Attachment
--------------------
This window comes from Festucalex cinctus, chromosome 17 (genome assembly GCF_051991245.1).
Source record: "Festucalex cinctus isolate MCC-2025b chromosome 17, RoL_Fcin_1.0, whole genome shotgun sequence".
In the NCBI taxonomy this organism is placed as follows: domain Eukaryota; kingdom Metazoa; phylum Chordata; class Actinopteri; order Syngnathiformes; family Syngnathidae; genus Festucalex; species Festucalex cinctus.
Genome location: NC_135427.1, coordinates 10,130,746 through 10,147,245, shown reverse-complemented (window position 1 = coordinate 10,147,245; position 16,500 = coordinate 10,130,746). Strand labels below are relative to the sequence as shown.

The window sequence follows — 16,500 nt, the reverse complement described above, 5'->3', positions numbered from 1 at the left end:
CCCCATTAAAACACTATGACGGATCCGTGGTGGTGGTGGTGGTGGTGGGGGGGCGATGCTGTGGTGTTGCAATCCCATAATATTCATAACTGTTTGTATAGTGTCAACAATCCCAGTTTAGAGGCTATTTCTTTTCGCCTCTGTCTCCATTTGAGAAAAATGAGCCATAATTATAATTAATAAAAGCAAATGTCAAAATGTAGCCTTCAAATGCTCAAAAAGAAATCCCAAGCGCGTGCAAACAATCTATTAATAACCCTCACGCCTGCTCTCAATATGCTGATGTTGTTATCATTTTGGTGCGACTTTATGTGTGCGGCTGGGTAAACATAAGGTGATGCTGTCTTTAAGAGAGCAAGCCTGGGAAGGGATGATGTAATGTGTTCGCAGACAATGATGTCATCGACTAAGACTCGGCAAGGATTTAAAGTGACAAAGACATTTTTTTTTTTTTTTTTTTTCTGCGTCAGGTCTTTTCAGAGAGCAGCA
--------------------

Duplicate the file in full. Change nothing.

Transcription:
This window comes from Festucalex cinctus, chromosome 17 (genome assembly GCF_051991245.1).
Source record: "Festucalex cinctus isolate MCC-2025b chromosome 17, RoL_Fcin_1.0, whole genome shotgun sequence".
In the NCBI taxonomy this organism is placed as follows: domain Eukaryota; kingdom Metazoa; phylum Chordata; class Actinopteri; order Syngnathiformes; family Syngnathidae; genus Festucalex; species Festucalex cinctus.
Genome location: NC_135427.1, coordinates 10,130,746 through 10,147,245, shown reverse-complemented (window position 1 = coordinate 10,147,245; position 16,500 = coordinate 10,130,746). Strand labels below are relative to the sequence as shown.

The window sequence follows — 16,500 nt, the reverse complement described above, 5'->3', positions numbered from 1 at the left end:
CCCCATTAAAACACTATGACGGATCCGTGGTGGTGGTGGTGGTGGTGGGGGGGCGATGCTGTGGTGTTGCAATCCCATAATATTCATAACTGTTTGTATAGTGTCAACAATCCCAGTTTAGAGGCTATTTCTTTTCGCCTCTGTCTCCATTTGAGAAAAATGAGCCATAATTATAATTAATAAAAGCAAATGTCAAAATGTAGCCTTCAAATGCTCAAAAAGAAATCCCAAGCGCGTGCAAACAATCTATTAATAACCCTCACGCCTGCTCTCAATATGCTGATGTTGTTATCATTTTGGTGCGACTTTATGTGTGCGGCTGGGTAAACATAAGGTGATGCTGTCTTTAAGAGAGCAAGCCTGGGAAGGGATGATGTAATGTGTTCGCAGACAATGATGTCATCGACTAAGACTCGGCAAGGATTTAAAGTGACAAAGACATTTTTTTTTTTTTTTTTTTTCTGCGTCAGGTCTTTTCAGAGAGCAGCA